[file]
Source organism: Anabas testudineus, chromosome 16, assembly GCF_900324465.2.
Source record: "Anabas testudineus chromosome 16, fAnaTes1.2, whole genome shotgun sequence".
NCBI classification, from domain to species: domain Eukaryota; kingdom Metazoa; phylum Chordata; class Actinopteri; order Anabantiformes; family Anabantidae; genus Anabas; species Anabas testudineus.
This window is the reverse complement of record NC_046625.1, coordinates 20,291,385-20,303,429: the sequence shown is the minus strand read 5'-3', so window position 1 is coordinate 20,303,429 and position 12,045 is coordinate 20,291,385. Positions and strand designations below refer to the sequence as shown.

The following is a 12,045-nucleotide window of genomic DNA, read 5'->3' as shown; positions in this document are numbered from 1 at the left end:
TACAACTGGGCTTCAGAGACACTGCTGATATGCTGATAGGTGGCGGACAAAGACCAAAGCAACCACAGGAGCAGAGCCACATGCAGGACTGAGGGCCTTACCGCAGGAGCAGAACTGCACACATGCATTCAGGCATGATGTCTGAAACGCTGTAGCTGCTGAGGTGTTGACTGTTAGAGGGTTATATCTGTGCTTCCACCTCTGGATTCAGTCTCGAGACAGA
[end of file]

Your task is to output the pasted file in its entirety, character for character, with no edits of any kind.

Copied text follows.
Source organism: Anabas testudineus, chromosome 16, assembly GCF_900324465.2.
Source record: "Anabas testudineus chromosome 16, fAnaTes1.2, whole genome shotgun sequence".
NCBI classification, from domain to species: domain Eukaryota; kingdom Metazoa; phylum Chordata; class Actinopteri; order Anabantiformes; family Anabantidae; genus Anabas; species Anabas testudineus.
This window is the reverse complement of record NC_046625.1, coordinates 20,291,385-20,303,429: the sequence shown is the minus strand read 5'-3', so window position 1 is coordinate 20,303,429 and position 12,045 is coordinate 20,291,385. Positions and strand designations below refer to the sequence as shown.

The following is a 12,045-nucleotide window of genomic DNA, read 5'->3' as shown; positions in this document are numbered from 1 at the left end:
TACAACTGGGCTTCAGAGACACTGCTGATATGCTGATAGGTGGCGGACAAAGACCAAAGCAACCACAGGAGCAGAGCCACATGCAGGACTGAGGGCCTTACCGCAGGAGCAGAACTGCACACATGCATTCAGGCATGATGTCTGAAACGCTGTAGCTGCTGAGGTGTTGACTGTTAGAGGGTTATATCTGTGCTTCCACCTCTGGATTCAGTCTCGAGACAGA